Creator Mode

Tony K Silver  19:05  

Yeah, creative mode. I don’t know what to say about it. Really. It came in again. Did you get an email letting you know? No, I have a lot of fun with it, to be honest with you. Because if I’m in a group of people, I say, who’s got creative mode and I can increasingly more people put their hands up. And I said actually, some of you got it you just don’t know you got it. And I said we’ll get your phones out. Go into it on your dashboard. Right at the top is his creator mode off, they just turn it on. And therefore you’ve got it now. Analytics show that what it was brought in for it has not been achieved for most LinkedIn trainers, they’ve now got 3040 days off the cover story. Yeah, I kind of liked it. You know the little video behind your head that you could do if people knew what to do with it. So there you go into my profile. You see a little three-second clip of me muted doesn’t mean an awful lot, you don’t know you got a click on my head, then select play, it was a full-blown 32nd video with audio. But most people don’t know that. So I quite like it yet again, it’s slightly 45. hashtags, right? Super lock clickable, gain points. And, when I look at someone’s profile, I’m not I want to see about them. the about section to me is quite valuable. It’s an area I do a lot of training around getting it right. So they have their feature section was what everyone’s got, some people don’t even know exists. And then the activities for me don’t work. So yeah, create a mode, the best thing about it is word mode, you can turn it off.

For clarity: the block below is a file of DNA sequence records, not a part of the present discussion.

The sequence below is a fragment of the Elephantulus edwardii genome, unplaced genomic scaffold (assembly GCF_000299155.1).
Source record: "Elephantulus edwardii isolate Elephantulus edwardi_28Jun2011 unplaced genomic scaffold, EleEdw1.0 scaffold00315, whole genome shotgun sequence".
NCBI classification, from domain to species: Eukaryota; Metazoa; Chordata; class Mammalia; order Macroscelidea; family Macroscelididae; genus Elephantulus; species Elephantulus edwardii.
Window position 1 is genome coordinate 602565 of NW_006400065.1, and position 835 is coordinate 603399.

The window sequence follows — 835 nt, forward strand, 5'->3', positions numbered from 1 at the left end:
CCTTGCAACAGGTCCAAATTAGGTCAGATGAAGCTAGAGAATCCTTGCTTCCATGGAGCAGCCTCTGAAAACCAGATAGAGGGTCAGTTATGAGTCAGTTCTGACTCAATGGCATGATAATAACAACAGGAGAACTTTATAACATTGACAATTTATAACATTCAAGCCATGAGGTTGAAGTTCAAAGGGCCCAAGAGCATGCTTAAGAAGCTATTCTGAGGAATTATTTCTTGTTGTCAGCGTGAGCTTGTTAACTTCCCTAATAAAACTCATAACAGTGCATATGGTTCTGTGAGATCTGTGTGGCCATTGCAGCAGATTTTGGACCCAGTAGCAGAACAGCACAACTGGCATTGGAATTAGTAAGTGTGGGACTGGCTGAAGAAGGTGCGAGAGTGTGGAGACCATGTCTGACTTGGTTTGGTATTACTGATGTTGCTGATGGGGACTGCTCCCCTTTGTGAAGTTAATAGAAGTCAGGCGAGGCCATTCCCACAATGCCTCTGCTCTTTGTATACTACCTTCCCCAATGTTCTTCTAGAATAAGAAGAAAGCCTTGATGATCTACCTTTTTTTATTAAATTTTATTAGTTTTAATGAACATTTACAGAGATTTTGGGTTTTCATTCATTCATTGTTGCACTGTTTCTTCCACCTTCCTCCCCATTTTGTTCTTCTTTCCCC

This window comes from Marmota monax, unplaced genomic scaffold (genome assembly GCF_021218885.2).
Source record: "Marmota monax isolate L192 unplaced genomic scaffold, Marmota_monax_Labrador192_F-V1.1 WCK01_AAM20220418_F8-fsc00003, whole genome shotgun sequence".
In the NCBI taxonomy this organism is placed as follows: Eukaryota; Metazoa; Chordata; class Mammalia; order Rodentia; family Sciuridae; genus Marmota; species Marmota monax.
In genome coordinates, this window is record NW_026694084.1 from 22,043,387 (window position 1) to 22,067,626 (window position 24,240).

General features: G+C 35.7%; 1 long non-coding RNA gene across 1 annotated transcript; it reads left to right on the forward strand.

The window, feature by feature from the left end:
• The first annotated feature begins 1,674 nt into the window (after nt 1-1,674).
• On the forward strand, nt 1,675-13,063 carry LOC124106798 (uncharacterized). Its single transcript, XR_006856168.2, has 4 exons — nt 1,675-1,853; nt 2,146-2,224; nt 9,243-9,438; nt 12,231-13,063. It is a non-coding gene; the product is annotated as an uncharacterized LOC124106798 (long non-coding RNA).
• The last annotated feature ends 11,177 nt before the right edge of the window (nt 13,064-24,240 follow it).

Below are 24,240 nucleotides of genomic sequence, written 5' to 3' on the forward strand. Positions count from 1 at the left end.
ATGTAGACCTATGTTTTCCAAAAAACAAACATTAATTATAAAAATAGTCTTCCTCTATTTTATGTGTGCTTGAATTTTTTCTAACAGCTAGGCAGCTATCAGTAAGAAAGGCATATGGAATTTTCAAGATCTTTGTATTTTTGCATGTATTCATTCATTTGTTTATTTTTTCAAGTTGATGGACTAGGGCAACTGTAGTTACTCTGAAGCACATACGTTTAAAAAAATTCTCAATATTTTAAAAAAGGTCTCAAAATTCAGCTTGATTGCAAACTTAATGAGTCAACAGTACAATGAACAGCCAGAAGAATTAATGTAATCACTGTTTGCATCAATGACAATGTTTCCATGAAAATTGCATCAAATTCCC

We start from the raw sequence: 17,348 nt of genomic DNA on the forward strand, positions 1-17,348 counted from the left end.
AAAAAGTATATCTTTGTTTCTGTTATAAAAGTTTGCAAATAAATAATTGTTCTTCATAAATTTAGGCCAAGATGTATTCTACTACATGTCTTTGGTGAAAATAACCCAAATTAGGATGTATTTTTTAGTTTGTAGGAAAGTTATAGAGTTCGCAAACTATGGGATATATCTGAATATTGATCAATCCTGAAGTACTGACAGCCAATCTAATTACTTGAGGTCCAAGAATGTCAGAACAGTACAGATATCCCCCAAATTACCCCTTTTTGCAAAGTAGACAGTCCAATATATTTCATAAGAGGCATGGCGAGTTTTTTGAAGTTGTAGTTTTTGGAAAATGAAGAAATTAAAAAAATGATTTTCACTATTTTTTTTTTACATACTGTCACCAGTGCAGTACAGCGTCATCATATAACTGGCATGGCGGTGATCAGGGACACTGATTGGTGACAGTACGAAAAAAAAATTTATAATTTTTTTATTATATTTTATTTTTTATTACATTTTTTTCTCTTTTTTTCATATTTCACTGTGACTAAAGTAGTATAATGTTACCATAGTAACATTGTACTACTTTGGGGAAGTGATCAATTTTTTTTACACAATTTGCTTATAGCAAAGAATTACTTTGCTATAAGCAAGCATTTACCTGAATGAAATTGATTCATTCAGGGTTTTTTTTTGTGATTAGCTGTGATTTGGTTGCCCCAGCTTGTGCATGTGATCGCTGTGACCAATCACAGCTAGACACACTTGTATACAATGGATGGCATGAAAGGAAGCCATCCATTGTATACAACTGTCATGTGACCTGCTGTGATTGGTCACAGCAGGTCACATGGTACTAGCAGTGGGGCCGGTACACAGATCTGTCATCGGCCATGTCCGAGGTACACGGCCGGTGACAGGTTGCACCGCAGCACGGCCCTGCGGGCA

Maria Franzoni  20:47  

What do you think of LinkedIn live, which is what we’re doing at this very moment in time?


Tony K Silver  20:52